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The Cloud “Through a Glass, Darkly”

Results of The Open Group “State of the Industry” Cloud Survey

By Dr. Chris Harding, The Open Group

Cloud Computing has been a major topic of interest and excitement in the world of Information Technology for a couple of years now. This is time enough for enterprises to understand its impact, or so you would think. So how exactly are they planning to make use of this phenomenon?

Obtaining a clear view of a current cloud such as Cloud Computing is notoriously difficult. It is like trying to see the world outside clearly through the dirty, distorted windows that were commonplace in England in the 17th century, when the simile “as through a glass, darkly” became established. But the “State of the Industry” Cloud survey, released today by The Open Group, sheds light on the topic, and provides some interesting insights.

The Open Group is a vendor- and technology-neutral consortium of IT customers and vendors, with a strong focus on Enterprise Architecture. The State of the Industry survey captures the views of its customer side, which is well representative of the global IT user community. It gives us a good understanding of how user enterprises currently perceive the Cloud.

Cloud certainly has the users’ attention. Only 8% of survey respondents said that Cloud was not currently on their IT roadmap. But substantial take-up is only just starting. Nearly half of those for whom Cloud is on the roadmap have not yet begun to use it, and half of the rest have only started recently.

The respondents have a clear idea of how they will use the Cloud. The majority expect to have some element of private Cloud, with 29% saying that private Cloud would best meet their organisations’ business requirements, and 45% saying that hybrid Cloud would do so, as opposed to 17% for public Cloud. Only 9% were unsure.

They also have a clear view of the advantages and drawbacks. Cost, agility, and resource optimisation came out as the three main reasons for using Cloud Computing, with business continuity also a significant factor. Security, integration issues, and governance were the three biggest concerns, with ability to cope with change, vendor lock-in, cost to deploy, and regulatory compliance also being significant worries.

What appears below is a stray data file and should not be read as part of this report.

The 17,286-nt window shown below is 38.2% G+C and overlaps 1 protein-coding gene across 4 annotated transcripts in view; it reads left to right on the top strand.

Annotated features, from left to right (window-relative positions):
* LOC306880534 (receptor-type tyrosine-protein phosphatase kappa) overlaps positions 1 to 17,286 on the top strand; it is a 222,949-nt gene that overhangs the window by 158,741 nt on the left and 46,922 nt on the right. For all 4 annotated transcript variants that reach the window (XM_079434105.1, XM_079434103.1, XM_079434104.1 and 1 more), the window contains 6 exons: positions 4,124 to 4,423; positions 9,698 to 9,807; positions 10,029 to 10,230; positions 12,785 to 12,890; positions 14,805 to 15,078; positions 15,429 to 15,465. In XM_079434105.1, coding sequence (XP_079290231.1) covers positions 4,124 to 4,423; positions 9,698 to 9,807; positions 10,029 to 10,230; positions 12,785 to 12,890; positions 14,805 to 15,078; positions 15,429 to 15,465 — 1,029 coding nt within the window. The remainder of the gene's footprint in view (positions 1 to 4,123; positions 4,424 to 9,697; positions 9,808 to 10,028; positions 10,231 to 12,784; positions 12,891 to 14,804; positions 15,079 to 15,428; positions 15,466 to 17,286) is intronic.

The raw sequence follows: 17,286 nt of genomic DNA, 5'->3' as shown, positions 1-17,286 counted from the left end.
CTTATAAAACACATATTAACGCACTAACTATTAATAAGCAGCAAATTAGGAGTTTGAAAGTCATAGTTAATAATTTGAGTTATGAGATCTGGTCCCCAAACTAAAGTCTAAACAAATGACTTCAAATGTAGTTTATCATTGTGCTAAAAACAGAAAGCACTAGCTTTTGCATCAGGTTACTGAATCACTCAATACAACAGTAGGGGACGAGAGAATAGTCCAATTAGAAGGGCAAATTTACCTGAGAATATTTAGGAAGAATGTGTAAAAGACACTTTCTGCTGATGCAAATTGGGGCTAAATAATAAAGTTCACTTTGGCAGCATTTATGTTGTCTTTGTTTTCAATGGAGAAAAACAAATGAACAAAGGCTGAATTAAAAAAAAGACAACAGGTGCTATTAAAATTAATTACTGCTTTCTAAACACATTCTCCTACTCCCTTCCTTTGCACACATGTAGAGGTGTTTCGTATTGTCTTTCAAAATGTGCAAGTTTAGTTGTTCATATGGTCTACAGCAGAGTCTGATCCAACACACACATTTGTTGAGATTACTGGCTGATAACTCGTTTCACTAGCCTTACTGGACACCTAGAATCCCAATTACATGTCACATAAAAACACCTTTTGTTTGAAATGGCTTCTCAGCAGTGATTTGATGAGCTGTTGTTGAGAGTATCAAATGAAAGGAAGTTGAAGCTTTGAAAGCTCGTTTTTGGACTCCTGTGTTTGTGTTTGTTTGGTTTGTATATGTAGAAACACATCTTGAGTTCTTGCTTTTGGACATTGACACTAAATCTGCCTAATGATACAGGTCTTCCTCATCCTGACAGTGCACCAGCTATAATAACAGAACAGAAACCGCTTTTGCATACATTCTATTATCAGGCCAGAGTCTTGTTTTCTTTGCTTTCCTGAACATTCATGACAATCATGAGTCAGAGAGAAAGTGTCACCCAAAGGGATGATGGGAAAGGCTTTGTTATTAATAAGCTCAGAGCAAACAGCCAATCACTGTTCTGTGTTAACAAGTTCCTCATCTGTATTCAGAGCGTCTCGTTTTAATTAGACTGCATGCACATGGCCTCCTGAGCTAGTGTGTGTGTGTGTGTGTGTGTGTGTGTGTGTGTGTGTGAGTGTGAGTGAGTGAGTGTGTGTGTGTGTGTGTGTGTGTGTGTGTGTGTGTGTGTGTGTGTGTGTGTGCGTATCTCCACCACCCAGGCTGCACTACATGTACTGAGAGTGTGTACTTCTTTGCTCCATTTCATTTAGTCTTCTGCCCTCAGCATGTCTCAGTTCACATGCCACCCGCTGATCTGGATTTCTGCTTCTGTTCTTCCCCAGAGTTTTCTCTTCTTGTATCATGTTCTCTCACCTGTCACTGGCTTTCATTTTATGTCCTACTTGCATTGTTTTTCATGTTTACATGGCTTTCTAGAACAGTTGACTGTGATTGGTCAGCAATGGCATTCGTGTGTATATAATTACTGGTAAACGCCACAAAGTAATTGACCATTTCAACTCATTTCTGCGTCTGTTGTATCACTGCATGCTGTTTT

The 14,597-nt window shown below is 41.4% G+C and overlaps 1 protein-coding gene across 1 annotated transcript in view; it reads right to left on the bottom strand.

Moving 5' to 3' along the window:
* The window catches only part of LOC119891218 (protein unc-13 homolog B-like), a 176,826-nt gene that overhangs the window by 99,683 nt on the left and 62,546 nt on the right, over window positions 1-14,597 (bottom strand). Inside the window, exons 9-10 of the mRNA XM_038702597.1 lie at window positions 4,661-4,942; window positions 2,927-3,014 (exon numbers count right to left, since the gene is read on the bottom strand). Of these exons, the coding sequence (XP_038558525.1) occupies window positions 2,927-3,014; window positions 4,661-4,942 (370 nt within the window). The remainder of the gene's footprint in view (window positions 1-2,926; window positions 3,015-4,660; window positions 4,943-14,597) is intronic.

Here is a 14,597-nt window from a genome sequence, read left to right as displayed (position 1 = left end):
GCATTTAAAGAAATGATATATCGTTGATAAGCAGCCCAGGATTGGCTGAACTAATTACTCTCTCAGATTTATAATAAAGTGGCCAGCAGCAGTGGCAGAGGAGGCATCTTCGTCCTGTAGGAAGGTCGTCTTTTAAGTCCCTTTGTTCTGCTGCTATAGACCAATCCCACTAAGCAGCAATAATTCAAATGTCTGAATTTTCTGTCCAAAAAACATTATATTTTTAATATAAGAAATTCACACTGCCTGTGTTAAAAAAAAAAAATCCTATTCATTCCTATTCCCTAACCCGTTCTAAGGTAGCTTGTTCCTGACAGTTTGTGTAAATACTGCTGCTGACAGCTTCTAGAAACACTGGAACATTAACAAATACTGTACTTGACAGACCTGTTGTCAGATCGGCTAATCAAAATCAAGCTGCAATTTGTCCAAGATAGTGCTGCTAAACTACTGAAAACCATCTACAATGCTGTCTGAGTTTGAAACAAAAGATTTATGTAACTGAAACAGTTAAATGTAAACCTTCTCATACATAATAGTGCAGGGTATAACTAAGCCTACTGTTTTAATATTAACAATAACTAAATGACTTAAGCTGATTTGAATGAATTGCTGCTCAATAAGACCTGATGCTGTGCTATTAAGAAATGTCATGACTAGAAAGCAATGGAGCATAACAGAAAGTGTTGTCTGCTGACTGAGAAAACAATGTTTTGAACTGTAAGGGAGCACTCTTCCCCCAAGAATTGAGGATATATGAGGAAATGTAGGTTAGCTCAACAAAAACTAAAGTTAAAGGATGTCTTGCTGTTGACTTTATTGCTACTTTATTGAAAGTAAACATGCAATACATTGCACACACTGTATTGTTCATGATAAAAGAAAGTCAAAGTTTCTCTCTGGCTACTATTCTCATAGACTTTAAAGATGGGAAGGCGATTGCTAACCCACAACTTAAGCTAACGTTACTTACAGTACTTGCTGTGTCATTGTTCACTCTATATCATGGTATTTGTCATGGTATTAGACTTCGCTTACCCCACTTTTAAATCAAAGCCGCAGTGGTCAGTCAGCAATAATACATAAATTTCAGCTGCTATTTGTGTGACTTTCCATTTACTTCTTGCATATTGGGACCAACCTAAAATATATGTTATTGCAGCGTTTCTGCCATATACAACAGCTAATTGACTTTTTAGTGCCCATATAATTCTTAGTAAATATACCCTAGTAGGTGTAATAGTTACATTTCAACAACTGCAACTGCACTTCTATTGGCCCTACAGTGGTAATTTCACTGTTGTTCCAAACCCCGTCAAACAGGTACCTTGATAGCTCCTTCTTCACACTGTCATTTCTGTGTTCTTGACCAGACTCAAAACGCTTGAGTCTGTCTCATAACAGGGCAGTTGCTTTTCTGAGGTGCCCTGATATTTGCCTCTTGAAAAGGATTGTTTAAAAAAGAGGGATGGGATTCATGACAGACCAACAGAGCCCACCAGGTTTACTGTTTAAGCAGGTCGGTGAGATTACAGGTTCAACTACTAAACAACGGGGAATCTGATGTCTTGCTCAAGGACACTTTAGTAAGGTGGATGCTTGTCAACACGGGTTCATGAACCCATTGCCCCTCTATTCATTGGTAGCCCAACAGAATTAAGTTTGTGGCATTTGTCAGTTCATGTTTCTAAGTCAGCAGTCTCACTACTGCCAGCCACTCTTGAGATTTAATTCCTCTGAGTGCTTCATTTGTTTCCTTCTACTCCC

Return on Investment (ROI) is probably the most commonly used measure of success of a technical change, and The Open Group has produced a landmark White Paper “Building Return on Investment from Cloud Computing”. The survey respondents felt on balance (by 55% to 45%) that Cloud ROI should be easy to evaluate and justify. Cost, quality of delivered result, utilisation, speed of operation, and scale of operation were felt to be the most useful Cloud ROI metrics. But only 35% had mechanisms in place to measure Cloud ROI as opposed to 45% that did not, with the other 20% being unsure.

The question on the impact of Cloud produced the most striking of the survey’s results. While 82% said that they expected their Cloud initiatives to have significant impact on one or more business processes, only 28% said that they were prepared for these changes.

Cloud Computing is primarily a technical phenomenon, but it has the ability to transform business. Its lower cost and increased agility and speed of operation can dramatically improve profitability of existing business processes. More than this, and perhaps more importantly, it enables new ways of collaborative working and can support new processes. It is therefore not surprising that people do not yet feel fully prepared — but it is interesting that the survey should bring this point out quite so clearly.

The ability to transform business is the most exciting feature of the Cloud phenomenon. But users currently see it “through a glass darkly,” and perhaps with a measure of faith and hope. There is a lesson in this for industry consortia such as The Open Group. More needs to be done to develop understanding of the business impact of Cloud Computing, and we should focus on this, as well as on the technical possibilities.

To obtain a copy of the survey, download it here, or media may email us a request at opengrouppr@opengroup.org.

Cloud Computing is a major topic of discussion at The Open Group Conference, London, which is currently underway.

Dr. Chris Harding is Director for Interoperability and SOA at The Open Group. He has been with The Open Group for more than ten years, and is currently responsible for managing and supporting its work on interoperability, including SOA and interoperability aspects of Cloud Computing. Before joining The Open Group, he was a consultant, and a designer and development manager of communications software. With a PhD in mathematical logic, he welcomes the current upsurge of interest in semantic technology, and the opportunity to apply logical theory to practical use. He has presented at The Open Group and other conferences on a range of topics, and contributes articles to online journals. He is a member of the BCS, the IEEE, and AOGEA, and is a certified TOGAF® practitioner. Chris is based in the U.K.

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Creation of a strategy for the consumption and management of Cloud Services in the TOGAF® Preliminary Phase

By Serge Thorn, Architecting the Enterprise